Opinion 5.045 - Filming Patients in Health Care Settings
The use of any medium to film, videotape, or otherwise record (hereafter film) patient interactions with health care providers requires the utmost respect for the privacy and confidentiality of the patient. The following guidelines are offered to help ensure that the rights of patients are protected when filming occurs. These guidelines specifically address filming with the intent of broadcast for public viewing. As such, they consider physicians’ role in striving to deliver information to the public that is both complete and accurate. They do not address other uses such as filming for medical education (see Opinion 5.046), forensic or diagnostic filming, or the use of security cameras.
(1) Educating the public about the health care system should be encouraged, and filming of patients may be one way to accomplish this. This educational objective can be achieved ethically by filming only patients who can consent.
(2) Filming patients without consent is a violation of the patient’s privacy. Consent is therefore an ethical requirement for both initial filming and subsequent broadcast for public viewing. Because filming cannot benefit a patient medically and may cause harm, filming should be done only if the patient being filmed can explicitly consent. When patients cannot consent, dramatic reenactments utilizing actors should be considered instead of violating patient privacy. Consent by a surrogate medical decision-maker is not an ethically appropriate substitute for consent by the patient because the role of such surrogates is to make medically necessary decisions, and whether to film for public broadcast is not a medical decision. A possible exception exists when the person in question is permanently or indefinitely incapacitated (e.g. a patient in a persistent vegetative state) or is a minor child, in which case the consent should be obtained from a parent or legal guardian who has the authority to make non-medical decisions.
(a) Patients should have the right to have filming stopped upon request at any time and the film crew removed from the area. Also, persons involved in the direct medical care of the patient who feel that the filming may jeopardize patient care should request that the film crew be removed from the patient care area.
(b) The initial granting of consent does not preclude the patient from withdrawing consent at a later time. After filming has occurred, patients who have been filmed should have the opportunity to rescind their consent up until a reasonable time period before broadcast for public viewing. The consent process should include a full disclosure of whether the tape will be destroyed if consent is rescinded, and the degree to which the patient is allowed to view and edit the final footage before broadcast for public viewing.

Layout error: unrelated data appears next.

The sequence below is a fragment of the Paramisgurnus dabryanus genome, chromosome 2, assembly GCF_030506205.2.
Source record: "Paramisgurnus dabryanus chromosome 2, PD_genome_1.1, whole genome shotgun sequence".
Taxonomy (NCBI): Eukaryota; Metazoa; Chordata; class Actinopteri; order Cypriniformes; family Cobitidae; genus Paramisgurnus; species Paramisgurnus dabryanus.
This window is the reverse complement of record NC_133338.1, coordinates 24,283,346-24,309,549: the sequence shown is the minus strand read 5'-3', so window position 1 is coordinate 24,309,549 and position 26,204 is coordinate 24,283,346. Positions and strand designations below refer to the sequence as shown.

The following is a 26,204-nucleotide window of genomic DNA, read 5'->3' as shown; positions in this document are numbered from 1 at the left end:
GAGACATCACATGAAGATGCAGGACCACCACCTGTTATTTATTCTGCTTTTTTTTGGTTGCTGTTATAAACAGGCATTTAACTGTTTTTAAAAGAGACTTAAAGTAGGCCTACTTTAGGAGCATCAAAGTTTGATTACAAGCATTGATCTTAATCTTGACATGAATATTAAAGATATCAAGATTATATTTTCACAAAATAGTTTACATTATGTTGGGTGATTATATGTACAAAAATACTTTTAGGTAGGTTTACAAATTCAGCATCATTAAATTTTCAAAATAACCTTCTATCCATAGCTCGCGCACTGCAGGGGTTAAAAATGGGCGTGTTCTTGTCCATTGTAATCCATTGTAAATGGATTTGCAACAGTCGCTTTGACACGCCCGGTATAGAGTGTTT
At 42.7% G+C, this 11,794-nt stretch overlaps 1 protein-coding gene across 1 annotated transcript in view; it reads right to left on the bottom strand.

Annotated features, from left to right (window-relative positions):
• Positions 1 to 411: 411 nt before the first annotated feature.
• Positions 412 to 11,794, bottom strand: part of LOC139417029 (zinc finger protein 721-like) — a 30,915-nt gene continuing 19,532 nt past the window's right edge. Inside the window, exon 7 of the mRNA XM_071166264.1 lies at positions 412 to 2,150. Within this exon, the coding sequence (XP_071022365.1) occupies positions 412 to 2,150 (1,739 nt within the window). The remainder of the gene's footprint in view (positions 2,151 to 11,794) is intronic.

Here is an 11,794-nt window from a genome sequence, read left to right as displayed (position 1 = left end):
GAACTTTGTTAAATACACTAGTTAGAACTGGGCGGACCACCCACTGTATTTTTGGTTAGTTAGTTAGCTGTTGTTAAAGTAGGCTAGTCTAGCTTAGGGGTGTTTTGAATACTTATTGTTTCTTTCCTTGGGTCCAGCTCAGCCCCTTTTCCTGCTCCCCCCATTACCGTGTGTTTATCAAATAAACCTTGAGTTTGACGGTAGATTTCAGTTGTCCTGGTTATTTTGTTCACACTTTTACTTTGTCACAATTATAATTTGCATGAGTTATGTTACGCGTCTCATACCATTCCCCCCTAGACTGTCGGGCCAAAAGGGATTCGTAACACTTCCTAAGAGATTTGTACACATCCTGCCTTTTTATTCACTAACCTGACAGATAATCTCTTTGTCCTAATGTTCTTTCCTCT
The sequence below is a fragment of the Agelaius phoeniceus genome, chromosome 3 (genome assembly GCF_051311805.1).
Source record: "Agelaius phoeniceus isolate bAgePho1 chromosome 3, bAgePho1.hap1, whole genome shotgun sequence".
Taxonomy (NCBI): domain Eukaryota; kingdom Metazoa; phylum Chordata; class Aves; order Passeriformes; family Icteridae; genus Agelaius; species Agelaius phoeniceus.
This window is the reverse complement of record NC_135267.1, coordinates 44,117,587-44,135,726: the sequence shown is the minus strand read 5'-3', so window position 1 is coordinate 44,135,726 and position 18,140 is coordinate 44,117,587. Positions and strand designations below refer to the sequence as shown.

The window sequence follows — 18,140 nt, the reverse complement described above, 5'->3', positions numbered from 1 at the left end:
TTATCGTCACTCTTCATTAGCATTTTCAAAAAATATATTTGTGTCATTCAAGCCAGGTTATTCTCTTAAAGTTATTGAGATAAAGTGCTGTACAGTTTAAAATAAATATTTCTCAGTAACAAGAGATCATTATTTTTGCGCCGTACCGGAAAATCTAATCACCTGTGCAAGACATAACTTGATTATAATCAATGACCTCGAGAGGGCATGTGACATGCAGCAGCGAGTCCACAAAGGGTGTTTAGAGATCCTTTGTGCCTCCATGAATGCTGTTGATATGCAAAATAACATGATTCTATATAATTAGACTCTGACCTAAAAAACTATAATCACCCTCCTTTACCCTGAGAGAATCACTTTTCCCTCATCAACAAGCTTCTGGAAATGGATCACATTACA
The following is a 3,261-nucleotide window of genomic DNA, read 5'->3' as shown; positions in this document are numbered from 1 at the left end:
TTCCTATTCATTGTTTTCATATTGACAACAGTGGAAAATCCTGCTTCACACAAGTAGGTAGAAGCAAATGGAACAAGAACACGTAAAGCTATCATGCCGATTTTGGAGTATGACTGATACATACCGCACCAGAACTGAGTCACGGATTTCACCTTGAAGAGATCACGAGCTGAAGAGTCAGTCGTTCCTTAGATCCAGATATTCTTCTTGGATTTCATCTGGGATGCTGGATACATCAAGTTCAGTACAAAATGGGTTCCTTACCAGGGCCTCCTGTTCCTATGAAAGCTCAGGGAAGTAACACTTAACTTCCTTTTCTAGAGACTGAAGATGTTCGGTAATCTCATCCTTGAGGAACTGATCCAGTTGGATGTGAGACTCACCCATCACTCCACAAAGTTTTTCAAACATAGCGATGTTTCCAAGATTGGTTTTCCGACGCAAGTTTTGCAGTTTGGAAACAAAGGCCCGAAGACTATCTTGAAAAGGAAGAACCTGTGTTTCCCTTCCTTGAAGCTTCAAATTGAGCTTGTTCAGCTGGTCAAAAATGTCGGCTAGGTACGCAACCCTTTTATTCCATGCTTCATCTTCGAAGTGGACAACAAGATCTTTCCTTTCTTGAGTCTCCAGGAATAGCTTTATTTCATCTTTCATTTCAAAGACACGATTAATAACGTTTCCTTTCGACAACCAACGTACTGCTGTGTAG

(c) Due to the potential conflict of interest, informed consent should be obtained by a disinterested third party, and not a member of the film crew or production team.
(3) Information obtained in the course of filming medical encounters between patients and physicians is confidential. Persons who are not members of the health care team, but who may be present for filming purposes, must demonstrate that they understand the confidential nature of the information and are committed to respecting it. If possible, it is desirable for stationary cameras or health care professionals to perform the filming.
(4) Physicians retain their responsibility to maintain professional standards whenever medical or surgical encounters are filmed for public broadcast. They should be mindful that the educational content of the finished product may become marginalized, potentially distorting the portrayal of the patient-physician encounter and of the medical procedures. Physicians should accurately convey the risks, benefits, and alternatives of treatments to an audience of prospective patients, and should refuse to participate in programs that foster misperceptions or are otherwise misleading.
(5) Independent peer groups, such as medical specialty societies, also may help prevent misleading information from reaching the public by making themselves available to producers to assess the accuracy of program content. They may help dispel misperception by providing educational resources and, if necessary, taking corrective or disciplinary action.
(6) As advocates for their patients, physicians should not allow the care they provide or their advice to patients regarding participation in filming to be influenced by financial gain or promotional benefit to themselves, their patients, or their health care institutions.
(7) If a physician is compensated beyond services to the patient, the amount and conditions of compensation must be disclosed to the patient.
(8) To protect the best interests of patients, physicians should participate in institutional review of requests to film.
(9) Programs regarding various aspects of health care are commonly televised; therefore, physicians should recognize that their patients may have preformed expectations from public broadcasts that may need to be addressed. (I, IV, VII, VIII)